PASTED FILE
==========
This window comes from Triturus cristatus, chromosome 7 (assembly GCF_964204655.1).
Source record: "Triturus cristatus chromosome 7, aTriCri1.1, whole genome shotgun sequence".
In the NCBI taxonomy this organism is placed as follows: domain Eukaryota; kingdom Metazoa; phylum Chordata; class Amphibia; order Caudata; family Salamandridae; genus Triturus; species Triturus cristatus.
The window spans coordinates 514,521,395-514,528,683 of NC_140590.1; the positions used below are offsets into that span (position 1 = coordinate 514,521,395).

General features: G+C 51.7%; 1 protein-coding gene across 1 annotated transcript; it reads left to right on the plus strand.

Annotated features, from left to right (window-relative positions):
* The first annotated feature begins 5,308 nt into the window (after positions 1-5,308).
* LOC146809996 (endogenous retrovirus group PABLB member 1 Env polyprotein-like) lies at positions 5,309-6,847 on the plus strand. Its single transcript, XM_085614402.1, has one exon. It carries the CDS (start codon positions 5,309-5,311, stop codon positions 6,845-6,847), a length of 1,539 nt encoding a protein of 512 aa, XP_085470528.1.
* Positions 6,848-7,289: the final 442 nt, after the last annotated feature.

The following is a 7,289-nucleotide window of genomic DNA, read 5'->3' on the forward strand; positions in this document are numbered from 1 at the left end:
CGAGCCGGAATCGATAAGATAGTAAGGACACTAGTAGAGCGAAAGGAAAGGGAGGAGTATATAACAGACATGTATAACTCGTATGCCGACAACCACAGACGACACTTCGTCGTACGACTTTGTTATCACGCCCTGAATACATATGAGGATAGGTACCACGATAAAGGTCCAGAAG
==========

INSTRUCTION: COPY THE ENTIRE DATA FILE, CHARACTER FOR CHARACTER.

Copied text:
This window comes from Triturus cristatus, chromosome 7 (assembly GCF_964204655.1).
Source record: "Triturus cristatus chromosome 7, aTriCri1.1, whole genome shotgun sequence".
In the NCBI taxonomy this organism is placed as follows: domain Eukaryota; kingdom Metazoa; phylum Chordata; class Amphibia; order Caudata; family Salamandridae; genus Triturus; species Triturus cristatus.
The window spans coordinates 514,521,395-514,528,683 of NC_140590.1; the positions used below are offsets into that span (position 1 = coordinate 514,521,395).

General features: G+C 51.7%; 1 protein-coding gene across 1 annotated transcript; it reads left to right on the plus strand.

Annotated features, from left to right (window-relative positions):
* The first annotated feature begins 5,308 nt into the window (after positions 1-5,308).
* LOC146809996 (endogenous retrovirus group PABLB member 1 Env polyprotein-like) lies at positions 5,309-6,847 on the plus strand. Its single transcript, XM_085614402.1, has one exon. It carries the CDS (start codon positions 5,309-5,311, stop codon positions 6,845-6,847), a length of 1,539 nt encoding a protein of 512 aa, XP_085470528.1.
* Positions 6,848-7,289: the final 442 nt, after the last annotated feature.

The following is a 7,289-nucleotide window of genomic DNA, read 5'->3' on the forward strand; positions in this document are numbered from 1 at the left end:
CGAGCCGGAATCGATAAGATAGTAAGGACACTAGTAGAGCGAAAGGAAAGGGAGGAGTATATAACAGACATGTATAACTCGTATGCCGACAACCACAGACGACACTTCGTCGTACGACTTTGTTATCACGCCCTGAATACATATGAGGATAGGTACCACGATAAAGGTCCAGAAG